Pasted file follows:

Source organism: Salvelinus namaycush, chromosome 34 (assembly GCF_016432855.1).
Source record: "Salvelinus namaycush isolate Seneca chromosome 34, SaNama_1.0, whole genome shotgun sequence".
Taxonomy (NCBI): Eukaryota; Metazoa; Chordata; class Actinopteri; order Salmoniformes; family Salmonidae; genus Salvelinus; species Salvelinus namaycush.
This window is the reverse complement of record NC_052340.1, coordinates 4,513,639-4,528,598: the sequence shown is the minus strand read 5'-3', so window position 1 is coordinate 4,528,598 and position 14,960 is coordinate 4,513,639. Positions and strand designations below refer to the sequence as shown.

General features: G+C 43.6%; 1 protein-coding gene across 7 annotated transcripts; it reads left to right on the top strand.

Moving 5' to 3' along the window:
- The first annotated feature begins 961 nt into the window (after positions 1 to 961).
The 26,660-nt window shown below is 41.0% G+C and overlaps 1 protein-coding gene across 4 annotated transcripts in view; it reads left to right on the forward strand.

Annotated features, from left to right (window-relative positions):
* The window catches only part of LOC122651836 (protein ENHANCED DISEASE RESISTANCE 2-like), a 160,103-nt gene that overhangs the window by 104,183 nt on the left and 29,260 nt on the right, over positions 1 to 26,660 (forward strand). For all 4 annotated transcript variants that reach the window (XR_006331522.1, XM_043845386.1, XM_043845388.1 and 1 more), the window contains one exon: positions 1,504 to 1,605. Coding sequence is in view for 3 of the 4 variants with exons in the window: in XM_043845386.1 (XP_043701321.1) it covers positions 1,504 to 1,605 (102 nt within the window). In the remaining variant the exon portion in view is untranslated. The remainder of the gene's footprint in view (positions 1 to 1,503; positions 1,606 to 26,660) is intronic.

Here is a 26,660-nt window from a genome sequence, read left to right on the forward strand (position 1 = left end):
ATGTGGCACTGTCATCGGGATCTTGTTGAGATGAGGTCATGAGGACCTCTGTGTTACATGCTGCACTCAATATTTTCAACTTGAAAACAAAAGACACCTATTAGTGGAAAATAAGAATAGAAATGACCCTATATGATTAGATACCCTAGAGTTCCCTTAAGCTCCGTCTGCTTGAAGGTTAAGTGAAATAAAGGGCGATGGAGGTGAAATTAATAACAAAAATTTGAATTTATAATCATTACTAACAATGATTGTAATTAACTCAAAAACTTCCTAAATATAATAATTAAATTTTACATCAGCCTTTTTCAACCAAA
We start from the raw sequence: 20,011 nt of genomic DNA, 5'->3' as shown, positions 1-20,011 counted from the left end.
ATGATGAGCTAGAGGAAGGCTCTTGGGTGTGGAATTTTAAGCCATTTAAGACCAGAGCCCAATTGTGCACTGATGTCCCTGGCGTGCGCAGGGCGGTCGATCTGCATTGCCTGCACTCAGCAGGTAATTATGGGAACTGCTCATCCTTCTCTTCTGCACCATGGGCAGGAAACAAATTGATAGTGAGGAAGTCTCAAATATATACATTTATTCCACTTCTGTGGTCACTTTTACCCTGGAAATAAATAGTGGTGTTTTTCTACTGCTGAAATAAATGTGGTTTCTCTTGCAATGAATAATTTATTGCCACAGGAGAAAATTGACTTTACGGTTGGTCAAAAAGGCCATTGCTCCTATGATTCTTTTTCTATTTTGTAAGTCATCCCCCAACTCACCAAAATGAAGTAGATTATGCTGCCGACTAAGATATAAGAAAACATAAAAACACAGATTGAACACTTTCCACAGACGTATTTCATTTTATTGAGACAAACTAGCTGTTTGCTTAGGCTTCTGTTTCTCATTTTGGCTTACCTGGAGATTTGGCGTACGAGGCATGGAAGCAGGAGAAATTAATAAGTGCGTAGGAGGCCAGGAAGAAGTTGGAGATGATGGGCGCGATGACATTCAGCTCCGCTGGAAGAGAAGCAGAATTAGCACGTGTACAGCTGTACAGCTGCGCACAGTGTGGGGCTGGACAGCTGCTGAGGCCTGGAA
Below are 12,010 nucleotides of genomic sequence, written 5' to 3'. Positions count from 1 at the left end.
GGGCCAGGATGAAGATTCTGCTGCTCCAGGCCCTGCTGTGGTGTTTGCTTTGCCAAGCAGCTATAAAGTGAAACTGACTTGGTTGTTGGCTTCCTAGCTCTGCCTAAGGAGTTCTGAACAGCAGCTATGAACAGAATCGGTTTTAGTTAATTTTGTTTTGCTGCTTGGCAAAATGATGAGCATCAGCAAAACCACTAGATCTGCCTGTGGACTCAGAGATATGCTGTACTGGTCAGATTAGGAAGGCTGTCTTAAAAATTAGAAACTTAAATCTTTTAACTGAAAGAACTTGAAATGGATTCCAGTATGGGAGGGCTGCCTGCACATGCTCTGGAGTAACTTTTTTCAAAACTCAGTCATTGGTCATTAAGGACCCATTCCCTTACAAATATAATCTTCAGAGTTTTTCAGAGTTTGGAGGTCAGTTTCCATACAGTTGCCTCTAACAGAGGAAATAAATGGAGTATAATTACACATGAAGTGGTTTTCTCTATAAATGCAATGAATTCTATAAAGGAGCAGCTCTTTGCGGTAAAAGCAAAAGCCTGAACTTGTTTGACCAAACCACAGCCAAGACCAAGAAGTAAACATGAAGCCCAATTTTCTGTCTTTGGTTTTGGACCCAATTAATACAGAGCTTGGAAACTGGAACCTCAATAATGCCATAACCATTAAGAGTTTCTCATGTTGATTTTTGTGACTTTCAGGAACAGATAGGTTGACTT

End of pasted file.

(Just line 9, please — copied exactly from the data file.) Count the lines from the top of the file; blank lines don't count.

Annotated features, from left to right (window-relative positions):